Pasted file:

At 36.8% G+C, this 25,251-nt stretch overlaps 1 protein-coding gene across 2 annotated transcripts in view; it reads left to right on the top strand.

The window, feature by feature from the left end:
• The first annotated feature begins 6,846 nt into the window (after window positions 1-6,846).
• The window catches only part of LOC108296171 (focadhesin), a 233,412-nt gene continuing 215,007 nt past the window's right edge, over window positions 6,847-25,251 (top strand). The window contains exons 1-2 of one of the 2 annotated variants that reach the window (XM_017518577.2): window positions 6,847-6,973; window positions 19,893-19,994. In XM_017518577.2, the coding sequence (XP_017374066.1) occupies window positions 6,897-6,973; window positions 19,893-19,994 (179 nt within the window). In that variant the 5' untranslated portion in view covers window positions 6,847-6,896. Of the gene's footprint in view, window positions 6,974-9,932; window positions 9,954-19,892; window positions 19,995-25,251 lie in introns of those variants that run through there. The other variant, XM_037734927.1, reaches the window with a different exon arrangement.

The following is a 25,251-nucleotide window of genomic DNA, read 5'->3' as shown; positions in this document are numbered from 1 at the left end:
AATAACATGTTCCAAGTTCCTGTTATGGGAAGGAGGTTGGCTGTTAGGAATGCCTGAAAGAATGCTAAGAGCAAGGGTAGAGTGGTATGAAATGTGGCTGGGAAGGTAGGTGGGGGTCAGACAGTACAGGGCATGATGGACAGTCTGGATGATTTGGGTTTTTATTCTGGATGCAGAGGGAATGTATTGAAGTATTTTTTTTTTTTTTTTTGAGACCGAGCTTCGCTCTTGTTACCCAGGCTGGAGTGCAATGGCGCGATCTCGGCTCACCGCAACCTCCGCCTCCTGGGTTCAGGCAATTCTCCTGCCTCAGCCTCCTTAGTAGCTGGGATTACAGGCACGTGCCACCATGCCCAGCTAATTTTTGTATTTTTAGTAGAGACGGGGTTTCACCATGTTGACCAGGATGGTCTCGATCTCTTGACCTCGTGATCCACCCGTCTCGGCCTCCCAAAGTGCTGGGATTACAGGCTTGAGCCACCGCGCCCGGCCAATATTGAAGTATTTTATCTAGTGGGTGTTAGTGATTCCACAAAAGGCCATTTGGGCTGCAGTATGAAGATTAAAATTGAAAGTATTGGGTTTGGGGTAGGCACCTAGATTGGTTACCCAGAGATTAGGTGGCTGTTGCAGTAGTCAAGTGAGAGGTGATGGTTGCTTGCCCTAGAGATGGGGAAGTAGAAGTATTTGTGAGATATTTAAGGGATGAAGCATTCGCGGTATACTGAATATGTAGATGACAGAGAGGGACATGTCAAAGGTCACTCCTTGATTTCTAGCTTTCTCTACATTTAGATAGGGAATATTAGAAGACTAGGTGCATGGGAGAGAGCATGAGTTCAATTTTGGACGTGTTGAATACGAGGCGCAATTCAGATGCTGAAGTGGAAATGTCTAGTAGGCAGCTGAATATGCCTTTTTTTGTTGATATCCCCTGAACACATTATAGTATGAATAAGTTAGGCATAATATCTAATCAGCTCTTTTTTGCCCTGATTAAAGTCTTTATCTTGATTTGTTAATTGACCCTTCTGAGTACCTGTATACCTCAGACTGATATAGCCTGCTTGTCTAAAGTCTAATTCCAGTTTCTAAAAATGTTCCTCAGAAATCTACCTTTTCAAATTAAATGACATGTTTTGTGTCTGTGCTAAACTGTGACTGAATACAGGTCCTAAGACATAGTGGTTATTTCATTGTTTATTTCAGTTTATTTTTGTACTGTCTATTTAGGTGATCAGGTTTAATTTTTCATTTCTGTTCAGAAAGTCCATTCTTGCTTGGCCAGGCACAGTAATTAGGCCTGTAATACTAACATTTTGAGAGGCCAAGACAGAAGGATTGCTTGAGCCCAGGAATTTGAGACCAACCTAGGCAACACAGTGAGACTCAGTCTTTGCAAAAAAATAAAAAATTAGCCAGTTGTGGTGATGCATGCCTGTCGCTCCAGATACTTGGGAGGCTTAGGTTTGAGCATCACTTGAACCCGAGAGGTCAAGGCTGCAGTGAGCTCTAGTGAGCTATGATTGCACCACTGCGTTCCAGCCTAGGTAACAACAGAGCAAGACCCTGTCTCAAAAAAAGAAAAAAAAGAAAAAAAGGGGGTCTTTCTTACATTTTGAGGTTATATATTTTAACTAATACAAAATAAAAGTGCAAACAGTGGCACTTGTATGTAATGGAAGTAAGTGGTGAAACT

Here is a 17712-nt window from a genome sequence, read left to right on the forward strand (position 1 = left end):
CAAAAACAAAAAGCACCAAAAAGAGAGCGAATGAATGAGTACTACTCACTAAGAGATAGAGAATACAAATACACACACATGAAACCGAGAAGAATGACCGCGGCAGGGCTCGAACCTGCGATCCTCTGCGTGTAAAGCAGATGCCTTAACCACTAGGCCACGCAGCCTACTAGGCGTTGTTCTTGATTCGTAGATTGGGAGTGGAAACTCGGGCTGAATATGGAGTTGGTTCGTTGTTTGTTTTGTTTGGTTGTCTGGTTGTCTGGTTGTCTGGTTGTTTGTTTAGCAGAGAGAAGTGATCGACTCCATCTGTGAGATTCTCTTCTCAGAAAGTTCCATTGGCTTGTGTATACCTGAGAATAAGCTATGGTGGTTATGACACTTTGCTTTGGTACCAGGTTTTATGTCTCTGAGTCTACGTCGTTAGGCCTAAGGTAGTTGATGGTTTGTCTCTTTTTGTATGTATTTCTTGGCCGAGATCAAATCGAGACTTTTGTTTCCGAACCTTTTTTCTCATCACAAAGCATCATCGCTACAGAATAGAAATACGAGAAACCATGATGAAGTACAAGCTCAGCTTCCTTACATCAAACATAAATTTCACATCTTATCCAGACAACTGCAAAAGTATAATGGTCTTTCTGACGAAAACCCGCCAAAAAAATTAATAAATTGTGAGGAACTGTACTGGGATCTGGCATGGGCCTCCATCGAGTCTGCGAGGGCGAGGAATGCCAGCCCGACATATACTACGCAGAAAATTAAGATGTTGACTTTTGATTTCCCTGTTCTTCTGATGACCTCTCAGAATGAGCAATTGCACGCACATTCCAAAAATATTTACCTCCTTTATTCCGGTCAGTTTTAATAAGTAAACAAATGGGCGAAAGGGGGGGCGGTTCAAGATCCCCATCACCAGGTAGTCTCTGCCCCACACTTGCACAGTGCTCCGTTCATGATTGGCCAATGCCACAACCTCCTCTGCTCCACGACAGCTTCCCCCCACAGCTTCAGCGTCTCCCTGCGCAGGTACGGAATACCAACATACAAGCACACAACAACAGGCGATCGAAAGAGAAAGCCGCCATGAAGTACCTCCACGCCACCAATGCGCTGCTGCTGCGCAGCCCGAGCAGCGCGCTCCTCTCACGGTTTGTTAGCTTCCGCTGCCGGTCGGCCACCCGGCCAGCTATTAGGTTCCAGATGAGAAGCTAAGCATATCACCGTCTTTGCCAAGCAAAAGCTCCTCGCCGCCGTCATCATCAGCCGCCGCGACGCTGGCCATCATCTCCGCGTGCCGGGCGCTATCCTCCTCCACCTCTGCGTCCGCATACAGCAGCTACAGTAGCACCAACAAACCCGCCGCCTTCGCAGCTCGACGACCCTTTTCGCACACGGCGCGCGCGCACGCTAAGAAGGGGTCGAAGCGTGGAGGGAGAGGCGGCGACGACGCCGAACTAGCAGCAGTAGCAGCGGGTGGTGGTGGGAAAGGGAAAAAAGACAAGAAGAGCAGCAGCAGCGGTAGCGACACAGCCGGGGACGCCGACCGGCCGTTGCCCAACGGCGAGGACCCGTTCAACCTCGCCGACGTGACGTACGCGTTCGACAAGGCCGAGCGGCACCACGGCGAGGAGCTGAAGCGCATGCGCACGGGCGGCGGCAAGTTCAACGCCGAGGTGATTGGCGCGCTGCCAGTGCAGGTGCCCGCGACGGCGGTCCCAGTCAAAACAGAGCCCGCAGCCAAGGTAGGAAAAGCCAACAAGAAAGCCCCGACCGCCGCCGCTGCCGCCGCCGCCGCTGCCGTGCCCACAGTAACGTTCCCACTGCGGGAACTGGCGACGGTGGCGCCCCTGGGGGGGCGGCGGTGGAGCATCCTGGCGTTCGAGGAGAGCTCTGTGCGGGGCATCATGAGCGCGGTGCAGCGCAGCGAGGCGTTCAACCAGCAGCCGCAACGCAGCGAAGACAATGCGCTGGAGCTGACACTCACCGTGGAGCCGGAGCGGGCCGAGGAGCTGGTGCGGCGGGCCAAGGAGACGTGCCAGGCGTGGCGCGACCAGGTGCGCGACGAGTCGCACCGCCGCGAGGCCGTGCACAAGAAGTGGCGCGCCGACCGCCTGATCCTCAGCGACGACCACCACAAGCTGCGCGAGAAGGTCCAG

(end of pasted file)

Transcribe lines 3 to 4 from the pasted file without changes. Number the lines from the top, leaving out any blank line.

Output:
• The first annotated feature begins 6,846 nt into the window (after window positions 1-6,846).
• The window catches only part of LOC108296171 (focadhesin), a 233,412-nt gene continuing 215,007 nt past the window's right edge, over window positions 6,847-25,251 (top strand). The window contains exons 1-2 of one of the 2 annotated variants that reach the window (XM_017518577.2): window positions 6,847-6,973; window positions 19,893-19,994. In XM_017518577.2, the coding sequence (XP_017374066.1) occupies window positions 6,897-6,973; window positions 19,893-19,994 (179 nt within the window). In that variant the 5' untranslated portion in view covers window positions 6,847-6,896. Of the gene's footprint in view, window positions 6,974-9,932; window positions 9,954-19,892; window positions 19,995-25,251 lie in introns of those variants that run through there. The other variant, XM_037734927.1, reaches the window with a different exon arrangement.